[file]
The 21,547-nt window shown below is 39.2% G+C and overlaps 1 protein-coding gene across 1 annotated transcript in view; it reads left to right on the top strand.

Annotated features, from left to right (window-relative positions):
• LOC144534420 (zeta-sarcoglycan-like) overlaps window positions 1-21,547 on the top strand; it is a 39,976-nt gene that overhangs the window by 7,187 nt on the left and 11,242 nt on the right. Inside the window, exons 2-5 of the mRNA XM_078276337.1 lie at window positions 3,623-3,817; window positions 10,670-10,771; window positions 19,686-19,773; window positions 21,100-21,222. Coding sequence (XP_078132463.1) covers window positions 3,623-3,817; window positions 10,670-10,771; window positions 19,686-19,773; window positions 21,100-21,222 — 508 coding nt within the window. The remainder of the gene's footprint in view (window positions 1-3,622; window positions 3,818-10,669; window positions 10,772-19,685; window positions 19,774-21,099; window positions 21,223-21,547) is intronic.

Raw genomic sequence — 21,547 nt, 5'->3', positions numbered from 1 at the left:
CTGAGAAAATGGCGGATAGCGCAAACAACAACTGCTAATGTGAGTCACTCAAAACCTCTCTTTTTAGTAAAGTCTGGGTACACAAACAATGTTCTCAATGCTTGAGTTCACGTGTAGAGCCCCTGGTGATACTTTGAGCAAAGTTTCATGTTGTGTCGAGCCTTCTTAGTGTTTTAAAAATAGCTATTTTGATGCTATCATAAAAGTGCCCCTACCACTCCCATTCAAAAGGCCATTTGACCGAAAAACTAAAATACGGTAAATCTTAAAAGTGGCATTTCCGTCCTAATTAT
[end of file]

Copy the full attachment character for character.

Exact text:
The 21,547-nt window shown below is 39.2% G+C and overlaps 1 protein-coding gene across 1 annotated transcript in view; it reads left to right on the top strand.

Annotated features, from left to right (window-relative positions):
• LOC144534420 (zeta-sarcoglycan-like) overlaps window positions 1-21,547 on the top strand; it is a 39,976-nt gene that overhangs the window by 7,187 nt on the left and 11,242 nt on the right. Inside the window, exons 2-5 of the mRNA XM_078276337.1 lie at window positions 3,623-3,817; window positions 10,670-10,771; window positions 19,686-19,773; window positions 21,100-21,222. Coding sequence (XP_078132463.1) covers window positions 3,623-3,817; window positions 10,670-10,771; window positions 19,686-19,773; window positions 21,100-21,222 — 508 coding nt within the window. The remainder of the gene's footprint in view (window positions 1-3,622; window positions 3,818-10,669; window positions 10,772-19,685; window positions 19,774-21,099; window positions 21,223-21,547) is intronic.

Raw genomic sequence — 21,547 nt, 5'->3', positions numbered from 1 at the left:
CTGAGAAAATGGCGGATAGCGCAAACAACAACTGCTAATGTGAGTCACTCAAAACCTCTCTTTTTAGTAAAGTCTGGGTACACAAACAATGTTCTCAATGCTTGAGTTCACGTGTAGAGCCCCTGGTGATACTTTGAGCAAAGTTTCATGTTGTGTCGAGCCTTCTTAGTGTTTTAAAAATAGCTATTTTGATGCTATCATAAAAGTGCCCCTACCACTCCCATTCAAAAGGCCATTTGACCGAAAAACTAAAATACGGTAAATCTTAAAAGTGGCATTTCCGTCCTAATTAT